I'd be interested to hear what type of pain you're still having. Incision pain? Sciatic pain? Back pain? Another question I have for any other fellow ALIF-ers out there - how long until we know the fusion worked? I know it can take a full year for the bone to fully fuse, but I'm wondering when I will be able to tell if this surgery did the trick to take the pain away (I had mostly all leg pain before surgery and it's still there...) No doubt it differs for everyone but just curious if anyone can shed light on that.

    Cheryl, thanks for posting your story. I guess I'm just interested in hearing other people's stories since I don't personally know anyone that has gone through this surgery before. :-)
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    L4-L5, L5-S1 ALIF - September 2011
    L5-S1 Discectomy - February 2007
    L4-L5 Laminectomy/Discectomy - February 2003

     
    Old 10-06-2011, 01:49 PM   #5
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    Re: 2m post-alif (L5/S1)

    Please be VERY careful when you start PT next week. 5 weeks is very early to start if you will be doing much more than what we all received in the hospital right after surgery. Many surgeons don't like to start until the patient is showing signs of bone growth or between 10-12 weeks.

    I don't think there is any one point where you know the surgery "did the trick." Sometimes even after a patient is fully fused, there will still be some pain. Statistically speaking, a fusion surgery is considered a success if the patient fuses.

    I think one way to measure progress is when the symptoms for which the patient has the surgery gradually resolve. If you feel yourself gradually making some improvement, no matter how small it is, you probably can assume that you are healing and progressing. If months have gone by and the patient is no better, then I would start to worry.

     
    Old 10-06-2011, 02:07 PM   #6
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    Re: 2m post-alif (L5/S1)

    Thanks for the response. It's so nice to find others out there who have either gone through or are currently going through a similar situation. I thought 5 weeks seemed a little early to start PT as well, but I really trust my doctor and my therapist. I'm relatively young (31) but not sure if that would have anything to do with how early they would start PT? I will be sure to be careful. At this point, even moving around in bed is still painful, so I can't imagine I can do any sort of exercises quite yet. We will see!!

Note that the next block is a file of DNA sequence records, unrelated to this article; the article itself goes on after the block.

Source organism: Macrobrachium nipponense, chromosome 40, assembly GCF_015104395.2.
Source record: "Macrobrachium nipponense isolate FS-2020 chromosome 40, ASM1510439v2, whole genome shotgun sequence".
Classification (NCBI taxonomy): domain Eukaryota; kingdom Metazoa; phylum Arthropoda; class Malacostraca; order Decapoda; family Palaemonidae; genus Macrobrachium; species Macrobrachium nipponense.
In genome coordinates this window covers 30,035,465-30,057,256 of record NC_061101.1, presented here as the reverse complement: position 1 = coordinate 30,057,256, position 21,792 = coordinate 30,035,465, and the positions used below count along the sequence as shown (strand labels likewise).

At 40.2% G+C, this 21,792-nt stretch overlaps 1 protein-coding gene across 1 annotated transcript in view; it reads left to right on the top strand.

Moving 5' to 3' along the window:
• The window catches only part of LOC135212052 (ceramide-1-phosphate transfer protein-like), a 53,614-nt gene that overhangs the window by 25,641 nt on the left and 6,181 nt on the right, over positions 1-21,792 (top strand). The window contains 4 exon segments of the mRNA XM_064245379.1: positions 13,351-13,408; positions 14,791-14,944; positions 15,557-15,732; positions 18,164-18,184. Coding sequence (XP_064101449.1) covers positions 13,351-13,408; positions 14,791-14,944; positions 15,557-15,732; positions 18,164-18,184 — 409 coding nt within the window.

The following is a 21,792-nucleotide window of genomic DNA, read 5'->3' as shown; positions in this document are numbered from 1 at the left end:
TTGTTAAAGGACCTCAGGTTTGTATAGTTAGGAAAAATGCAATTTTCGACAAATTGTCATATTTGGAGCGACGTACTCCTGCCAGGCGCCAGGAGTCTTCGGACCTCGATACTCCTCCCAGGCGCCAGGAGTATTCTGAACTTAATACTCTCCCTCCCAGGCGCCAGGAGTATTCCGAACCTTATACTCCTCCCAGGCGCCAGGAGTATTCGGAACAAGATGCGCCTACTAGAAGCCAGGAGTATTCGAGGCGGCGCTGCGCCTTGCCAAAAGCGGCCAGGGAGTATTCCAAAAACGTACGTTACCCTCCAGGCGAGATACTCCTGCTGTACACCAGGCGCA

Thanks also for your insight on the "success" of the fusion. I guess I am (like many other people out there) very impatient and would have loved to have woken up with zero leg pain. I didn't expect that, but boy, that would have been nice!

    I have come to realize that recovery from fusion is most definitely a marathon...not a sprint...and just need to continually remind myself of that!!

     
    Old 10-06-2011, 04:01 PM   #7
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    Re: 2m post-alif (L5/S1)

    [QUOTE=ddp11;4856309]

    I'd be interested to hear what type of pain you're still having. Incision pain? Sciatic pain? Back pain? Another question I have for any other fellow ALIF-ers out there - how long until we know the fusion worked? [/QUOTE]

    It is back pain and tightness. All along the spine. The incision had some soreness till about 1m but is painless now.

    My doc does xray checks at the follow-ups (1m, 3m, 6m, 12m...maybe 9 too...not sure) so does glance at the fusion progress at that time.

    Edit to add -- I'm 33 so also on the younger end. I asked about PT at the 1m mark and doc said it would be too much to try at that point and he would likely order it at 3m

    Last edited by cheryl1213; 10-06-2011 at 04:03 PM. Reason: adding detail

     
    Old 10-06-2011, 04:41 PM   #8
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    Re: 2m post-alif (L5/S1)

    Sounds like we have a very similar situation in terms of our age and procedure (although you have a month on me in your recovery). I'll be interested to see how my PT goes next week since it sounds like it's very early in the process as compared to other things I've read. I, too, have a lot of back pain that I'm hoping is normal. I had almost none pre-op (all leg pain) and this new back pain actually just developed in the past week. I'm chalking it up to all the drilling, pounding, cutting, etc. they did during the surgery and crossing my fingers that it's "normal" post-op pain. I like your "SAT throwback" in your original post, btw. Might as well have a sense of humor through all of this, right?

    Are you back to work yet? My surgeon originally said I could go back as early as 4 weeks (if I had a desk job, which I don't) but more likely 6-8 weeks. I'm SO ready to go back mentally, but pretty sure I'm nowhere close physically. I'm hoping that PT helps me progress more quickly but I guess time will tell.